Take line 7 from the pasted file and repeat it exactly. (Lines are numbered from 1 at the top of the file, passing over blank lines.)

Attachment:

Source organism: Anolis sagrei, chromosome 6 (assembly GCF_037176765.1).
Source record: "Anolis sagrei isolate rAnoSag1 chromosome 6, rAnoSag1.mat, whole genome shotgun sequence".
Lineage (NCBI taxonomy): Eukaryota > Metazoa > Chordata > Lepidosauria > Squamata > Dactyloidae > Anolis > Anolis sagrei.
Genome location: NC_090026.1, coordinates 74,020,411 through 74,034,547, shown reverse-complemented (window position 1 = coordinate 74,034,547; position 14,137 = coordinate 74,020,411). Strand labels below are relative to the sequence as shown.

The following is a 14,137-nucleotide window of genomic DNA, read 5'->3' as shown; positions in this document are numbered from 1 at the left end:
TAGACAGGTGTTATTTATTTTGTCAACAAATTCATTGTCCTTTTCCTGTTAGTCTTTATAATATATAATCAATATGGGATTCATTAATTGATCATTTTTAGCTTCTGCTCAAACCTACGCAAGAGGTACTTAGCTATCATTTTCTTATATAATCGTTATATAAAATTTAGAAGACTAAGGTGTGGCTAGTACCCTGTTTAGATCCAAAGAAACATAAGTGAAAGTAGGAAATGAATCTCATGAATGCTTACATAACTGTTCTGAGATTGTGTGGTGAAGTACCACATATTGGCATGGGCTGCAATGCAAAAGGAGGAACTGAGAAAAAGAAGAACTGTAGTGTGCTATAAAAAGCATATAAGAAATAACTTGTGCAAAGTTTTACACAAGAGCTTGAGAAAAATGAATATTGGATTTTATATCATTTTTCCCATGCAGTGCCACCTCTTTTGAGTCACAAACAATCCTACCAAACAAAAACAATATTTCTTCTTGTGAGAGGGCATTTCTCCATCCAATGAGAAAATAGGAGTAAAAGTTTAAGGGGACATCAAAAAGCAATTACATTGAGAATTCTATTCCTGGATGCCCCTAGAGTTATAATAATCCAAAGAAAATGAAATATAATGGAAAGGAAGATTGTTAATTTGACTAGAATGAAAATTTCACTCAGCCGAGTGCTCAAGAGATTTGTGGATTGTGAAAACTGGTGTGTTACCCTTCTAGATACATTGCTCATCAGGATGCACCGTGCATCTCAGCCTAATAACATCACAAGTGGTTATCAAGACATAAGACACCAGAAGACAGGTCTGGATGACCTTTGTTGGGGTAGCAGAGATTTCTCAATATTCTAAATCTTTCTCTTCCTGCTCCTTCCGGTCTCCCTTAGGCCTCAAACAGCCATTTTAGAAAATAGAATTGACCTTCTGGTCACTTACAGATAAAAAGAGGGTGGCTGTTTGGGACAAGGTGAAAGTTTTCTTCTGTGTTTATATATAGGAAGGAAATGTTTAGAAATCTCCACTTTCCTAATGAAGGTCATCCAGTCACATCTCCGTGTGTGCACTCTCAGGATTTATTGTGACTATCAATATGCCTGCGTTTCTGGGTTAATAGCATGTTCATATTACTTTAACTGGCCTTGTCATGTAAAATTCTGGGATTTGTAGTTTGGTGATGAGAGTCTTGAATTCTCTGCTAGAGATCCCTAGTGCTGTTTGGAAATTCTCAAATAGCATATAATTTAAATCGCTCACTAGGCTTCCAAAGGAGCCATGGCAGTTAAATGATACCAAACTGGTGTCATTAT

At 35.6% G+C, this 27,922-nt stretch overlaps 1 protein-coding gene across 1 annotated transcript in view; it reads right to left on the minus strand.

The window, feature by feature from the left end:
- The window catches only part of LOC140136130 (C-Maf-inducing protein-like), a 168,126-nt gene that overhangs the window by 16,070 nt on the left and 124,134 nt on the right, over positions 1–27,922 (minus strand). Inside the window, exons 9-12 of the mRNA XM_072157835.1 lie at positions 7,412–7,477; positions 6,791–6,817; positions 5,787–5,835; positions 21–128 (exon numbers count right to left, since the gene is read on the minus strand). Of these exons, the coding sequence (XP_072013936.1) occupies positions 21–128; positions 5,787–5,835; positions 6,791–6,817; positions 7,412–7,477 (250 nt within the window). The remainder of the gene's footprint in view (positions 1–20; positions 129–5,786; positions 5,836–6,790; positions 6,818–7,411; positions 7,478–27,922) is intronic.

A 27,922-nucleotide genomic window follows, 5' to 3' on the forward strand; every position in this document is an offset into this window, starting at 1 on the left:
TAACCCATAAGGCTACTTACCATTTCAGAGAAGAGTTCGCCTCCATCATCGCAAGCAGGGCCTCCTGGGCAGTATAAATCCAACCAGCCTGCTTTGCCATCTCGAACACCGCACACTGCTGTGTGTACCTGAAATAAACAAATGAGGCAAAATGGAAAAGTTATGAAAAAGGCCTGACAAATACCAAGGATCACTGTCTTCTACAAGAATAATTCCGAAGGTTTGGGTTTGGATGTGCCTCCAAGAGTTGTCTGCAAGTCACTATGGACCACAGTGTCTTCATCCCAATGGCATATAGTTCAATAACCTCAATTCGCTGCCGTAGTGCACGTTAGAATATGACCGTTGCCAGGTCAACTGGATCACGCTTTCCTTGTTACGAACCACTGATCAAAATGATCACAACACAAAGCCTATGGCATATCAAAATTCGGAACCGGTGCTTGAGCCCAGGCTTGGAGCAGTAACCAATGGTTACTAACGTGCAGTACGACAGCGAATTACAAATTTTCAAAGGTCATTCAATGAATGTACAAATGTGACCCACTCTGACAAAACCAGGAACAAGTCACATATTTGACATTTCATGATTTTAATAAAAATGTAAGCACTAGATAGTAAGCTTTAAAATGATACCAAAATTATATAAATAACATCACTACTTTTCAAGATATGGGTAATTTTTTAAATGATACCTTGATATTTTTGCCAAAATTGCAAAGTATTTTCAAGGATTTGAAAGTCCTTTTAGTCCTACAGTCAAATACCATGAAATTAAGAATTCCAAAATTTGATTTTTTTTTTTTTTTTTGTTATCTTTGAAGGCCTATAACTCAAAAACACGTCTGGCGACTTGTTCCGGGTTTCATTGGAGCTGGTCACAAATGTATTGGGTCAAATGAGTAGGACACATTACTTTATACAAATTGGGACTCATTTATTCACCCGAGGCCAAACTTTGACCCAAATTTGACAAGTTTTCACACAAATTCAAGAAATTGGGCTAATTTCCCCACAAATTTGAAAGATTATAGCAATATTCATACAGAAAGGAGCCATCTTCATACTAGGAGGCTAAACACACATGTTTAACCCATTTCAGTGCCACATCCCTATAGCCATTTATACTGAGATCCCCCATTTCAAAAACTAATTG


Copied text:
At 35.6% G+C, this 27,922-nt stretch overlaps 1 protein-coding gene across 1 annotated transcript in view; it reads right to left on the minus strand.